Fetal health assessment in utero by laboratory technologies: Clinical benefits, risks and controversies

Department of Pathology, Stanford University School of Medicine, Palo Alto, CA, USA.
Clinical biochemistry (Impact Factor: 2.28). 05/2011; 44(7):460-2. DOI: 10.1016/j.clinbiochem.2011.03.015
Source: PubMed
4 Reads
  • [Show abstract] [Hide abstract]
    ABSTRACT: Emerging antenatal interventions and care delivery to the fetus require diagnostic support, including laboratory technologies, appropriate methodologies, establishment of special algorithms, and interpretative guidelines for clinical decision-making. Fetal diagnostic and therapeutic interventions vary in invasiveness and are associated with a spectrum of risks and benefits. Fetal laboratory assessments are well served by miniaturized diagnostic methods for blood analysis. Expedited turnaround times are mandatory to support invasive interventions such as cordocentesis and intrauterine transfusions. Health-associated reference intervals are required for fetal test interpretation. Fetal blood sampling by cordocentesis carries substantial risk and is therefore performed only when fetal health is impaired, or at risk. When the suspected pathology is not confirmed, however, normative fetal data can be collected. Strategies for assurance of sample integrity from cordocenteses and confirmation of fetal origin are described. After birth, definitive assessment of prenatal environmental and/or drug exposures to the fetus can be retrospectively assessed by analysis of meconium, hair, and other alternative matrices. A rapidly advancing technology for fetal assessment is the use of fetal laboratory diagnostic techniques that use cell-free fetal DNA collected from maternal plasma, and genetic analysis based on molecular counting techniques. Developmental changes in fetal biochemical and hematologic parameters in health and disease are continually delineated by analysis of our collective outcome-based experience. Noninvasive technologies for fetal evaluation are realizing the promise of lower risk yet robust diagnostics; examples include sampling and analysis of free fetal DNA from maternal blood, and analysis of fetal products accessible at maternal sites. Application of diagnostic technologies for nonmedical purposes (e.g., sex selection) underscores the importance of ethical guidelines for new technology implementation.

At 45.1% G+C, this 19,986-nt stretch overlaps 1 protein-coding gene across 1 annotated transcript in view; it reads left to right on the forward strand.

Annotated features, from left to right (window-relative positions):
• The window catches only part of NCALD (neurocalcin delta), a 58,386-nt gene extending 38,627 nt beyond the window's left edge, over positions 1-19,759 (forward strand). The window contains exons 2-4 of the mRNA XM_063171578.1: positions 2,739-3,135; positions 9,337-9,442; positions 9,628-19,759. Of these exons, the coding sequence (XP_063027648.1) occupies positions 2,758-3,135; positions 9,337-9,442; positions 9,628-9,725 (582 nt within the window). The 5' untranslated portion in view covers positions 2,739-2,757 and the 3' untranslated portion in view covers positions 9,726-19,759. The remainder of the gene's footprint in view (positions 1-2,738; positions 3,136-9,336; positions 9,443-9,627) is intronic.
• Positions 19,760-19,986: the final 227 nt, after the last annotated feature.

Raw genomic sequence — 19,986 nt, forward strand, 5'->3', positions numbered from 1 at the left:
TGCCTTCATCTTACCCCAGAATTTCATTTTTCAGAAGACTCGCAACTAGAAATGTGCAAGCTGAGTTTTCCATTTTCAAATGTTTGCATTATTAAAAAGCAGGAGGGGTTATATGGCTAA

Clinical Chemistry 12/2011; 58(2):337-52. DOI:10.1373/clinchem.2011.166991 · 7.91 Impact Factor